A report on the Oxford University Press blog about the E-Library Myanmar Project written by Myat Sann Nyein, a librarian living in Myanmar.
From the Report/Blog Post:
I have been a lifelong librarian in Myanmar since 1985. It is a great pleasure and honor to share the challenges and success of the e-Library Myanmar Project implemented by EIFL. During the darkest years until 2011, when all information was cut off, I stayed a librarian because I believe in the power of information to improve and transform the libraries and the lives of the librarians in the academic society. For universities, the impact of being cut off from the international community was distressing: scholarship and teaching stagnated; university infrastructure decayed; library collections were limited and out of date, and books were falling apart.
Now Myanmar has a new democratic government and is emerging from decades of isolation – bringing many challenges and many opportunities – and one of the most important is the reform of Higher Education.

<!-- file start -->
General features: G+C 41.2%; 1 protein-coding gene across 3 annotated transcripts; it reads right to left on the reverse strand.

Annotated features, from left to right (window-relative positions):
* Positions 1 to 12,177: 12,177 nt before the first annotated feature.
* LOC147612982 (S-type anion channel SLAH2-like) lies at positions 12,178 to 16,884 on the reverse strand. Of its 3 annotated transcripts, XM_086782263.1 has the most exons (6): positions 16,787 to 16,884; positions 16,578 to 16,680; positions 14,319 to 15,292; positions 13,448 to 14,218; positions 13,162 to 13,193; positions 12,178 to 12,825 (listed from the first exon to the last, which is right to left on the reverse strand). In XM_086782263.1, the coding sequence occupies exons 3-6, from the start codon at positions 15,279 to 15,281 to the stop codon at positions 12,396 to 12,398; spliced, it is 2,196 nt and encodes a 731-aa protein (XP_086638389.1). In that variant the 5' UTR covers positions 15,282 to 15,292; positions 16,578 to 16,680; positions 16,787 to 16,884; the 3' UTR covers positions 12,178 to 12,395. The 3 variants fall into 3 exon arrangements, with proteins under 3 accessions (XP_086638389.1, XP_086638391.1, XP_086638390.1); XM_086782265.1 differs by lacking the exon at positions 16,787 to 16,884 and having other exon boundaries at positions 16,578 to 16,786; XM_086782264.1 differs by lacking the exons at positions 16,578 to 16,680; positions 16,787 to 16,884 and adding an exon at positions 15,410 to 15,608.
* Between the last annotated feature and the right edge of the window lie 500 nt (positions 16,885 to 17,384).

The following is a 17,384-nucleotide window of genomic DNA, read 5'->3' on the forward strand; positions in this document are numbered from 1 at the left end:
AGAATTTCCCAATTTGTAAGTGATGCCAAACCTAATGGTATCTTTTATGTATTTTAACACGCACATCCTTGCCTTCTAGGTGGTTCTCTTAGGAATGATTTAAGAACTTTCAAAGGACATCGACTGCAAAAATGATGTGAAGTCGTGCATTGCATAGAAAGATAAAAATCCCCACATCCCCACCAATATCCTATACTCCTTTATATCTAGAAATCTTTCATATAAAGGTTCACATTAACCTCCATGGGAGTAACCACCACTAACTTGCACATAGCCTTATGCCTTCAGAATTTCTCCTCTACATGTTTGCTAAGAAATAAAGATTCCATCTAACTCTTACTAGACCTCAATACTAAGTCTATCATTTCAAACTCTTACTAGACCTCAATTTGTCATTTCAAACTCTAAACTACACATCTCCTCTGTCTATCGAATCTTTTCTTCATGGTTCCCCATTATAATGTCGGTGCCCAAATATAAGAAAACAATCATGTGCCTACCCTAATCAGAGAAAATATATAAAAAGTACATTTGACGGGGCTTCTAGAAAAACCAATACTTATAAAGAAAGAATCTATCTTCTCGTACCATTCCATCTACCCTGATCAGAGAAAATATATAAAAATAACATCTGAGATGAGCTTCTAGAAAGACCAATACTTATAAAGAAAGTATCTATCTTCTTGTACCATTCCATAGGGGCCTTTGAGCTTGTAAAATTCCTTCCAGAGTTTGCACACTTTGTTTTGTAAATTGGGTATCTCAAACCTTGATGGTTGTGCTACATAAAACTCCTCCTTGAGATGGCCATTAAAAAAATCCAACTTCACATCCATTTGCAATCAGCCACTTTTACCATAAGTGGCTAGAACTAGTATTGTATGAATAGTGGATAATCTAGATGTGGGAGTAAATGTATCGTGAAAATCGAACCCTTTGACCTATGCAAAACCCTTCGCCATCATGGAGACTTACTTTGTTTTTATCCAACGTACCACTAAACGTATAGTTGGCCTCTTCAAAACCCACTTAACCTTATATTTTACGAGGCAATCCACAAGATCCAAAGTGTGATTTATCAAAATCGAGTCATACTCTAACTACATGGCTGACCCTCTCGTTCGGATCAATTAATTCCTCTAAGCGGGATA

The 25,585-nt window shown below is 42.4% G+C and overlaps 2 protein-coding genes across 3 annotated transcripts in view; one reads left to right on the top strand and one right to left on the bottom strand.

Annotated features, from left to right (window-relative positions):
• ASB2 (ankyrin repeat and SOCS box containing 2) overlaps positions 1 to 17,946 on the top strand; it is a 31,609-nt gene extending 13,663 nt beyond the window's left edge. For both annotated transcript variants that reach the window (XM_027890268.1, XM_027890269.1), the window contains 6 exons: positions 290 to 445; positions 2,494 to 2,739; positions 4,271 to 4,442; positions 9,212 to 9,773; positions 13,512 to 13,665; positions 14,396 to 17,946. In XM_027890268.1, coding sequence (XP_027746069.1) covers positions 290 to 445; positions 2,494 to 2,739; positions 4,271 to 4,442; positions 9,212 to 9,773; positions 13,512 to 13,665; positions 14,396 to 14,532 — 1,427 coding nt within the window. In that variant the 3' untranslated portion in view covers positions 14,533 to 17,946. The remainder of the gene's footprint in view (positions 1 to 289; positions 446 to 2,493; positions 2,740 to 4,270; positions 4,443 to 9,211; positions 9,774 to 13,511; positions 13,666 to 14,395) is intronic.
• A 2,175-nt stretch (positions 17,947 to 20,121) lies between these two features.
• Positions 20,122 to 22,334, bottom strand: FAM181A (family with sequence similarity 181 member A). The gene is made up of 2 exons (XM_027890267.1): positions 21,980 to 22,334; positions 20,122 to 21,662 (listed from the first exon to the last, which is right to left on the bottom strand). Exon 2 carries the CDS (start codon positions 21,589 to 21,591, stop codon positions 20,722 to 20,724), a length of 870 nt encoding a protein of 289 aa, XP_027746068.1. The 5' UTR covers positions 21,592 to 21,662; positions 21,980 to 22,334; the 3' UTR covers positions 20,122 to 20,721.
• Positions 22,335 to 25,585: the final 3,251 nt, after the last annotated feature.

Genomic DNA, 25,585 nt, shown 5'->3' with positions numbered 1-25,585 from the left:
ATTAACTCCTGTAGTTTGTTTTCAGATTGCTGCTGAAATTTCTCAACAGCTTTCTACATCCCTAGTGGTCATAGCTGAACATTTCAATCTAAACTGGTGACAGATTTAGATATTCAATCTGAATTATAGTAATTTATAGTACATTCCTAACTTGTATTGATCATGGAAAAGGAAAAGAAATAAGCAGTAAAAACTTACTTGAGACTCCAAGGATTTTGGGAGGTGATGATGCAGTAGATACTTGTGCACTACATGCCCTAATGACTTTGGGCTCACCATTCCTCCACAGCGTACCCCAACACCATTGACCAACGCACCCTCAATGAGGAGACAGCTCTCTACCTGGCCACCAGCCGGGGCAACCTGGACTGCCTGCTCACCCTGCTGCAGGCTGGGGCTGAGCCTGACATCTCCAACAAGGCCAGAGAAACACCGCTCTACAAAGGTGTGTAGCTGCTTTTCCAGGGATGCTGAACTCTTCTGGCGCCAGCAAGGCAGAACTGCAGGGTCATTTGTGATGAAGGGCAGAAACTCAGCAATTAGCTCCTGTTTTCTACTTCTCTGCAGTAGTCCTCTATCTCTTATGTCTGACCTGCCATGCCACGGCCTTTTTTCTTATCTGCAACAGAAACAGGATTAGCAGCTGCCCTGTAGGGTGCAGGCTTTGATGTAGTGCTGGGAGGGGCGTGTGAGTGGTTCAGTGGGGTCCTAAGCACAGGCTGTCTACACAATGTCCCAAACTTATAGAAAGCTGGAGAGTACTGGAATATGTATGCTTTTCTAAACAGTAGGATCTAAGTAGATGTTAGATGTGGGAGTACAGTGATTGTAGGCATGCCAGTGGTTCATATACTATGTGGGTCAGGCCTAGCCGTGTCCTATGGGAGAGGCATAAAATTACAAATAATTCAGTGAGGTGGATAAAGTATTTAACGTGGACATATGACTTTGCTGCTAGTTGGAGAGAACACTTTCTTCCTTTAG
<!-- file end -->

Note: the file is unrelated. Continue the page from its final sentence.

We started with two major universities, the universities of Yangon and Mandalay, and soon other universities started approaching us. We simply could not say no. There are now seven partner universities, among them two universities are located in suburban areas, 30 miles away from downtown. 166,000 students and 4,000 academic staff at seven universities in Myanmar now have 24 hour access to more than 14,000 scholarly journals and 150,000 eBooks. EIFL negotiated access to over 40 e-resources and a license to EDS.
Read the Complete Article (approx. 970 words)
Learn More: EIFL E-Library Myanmar Project Web Page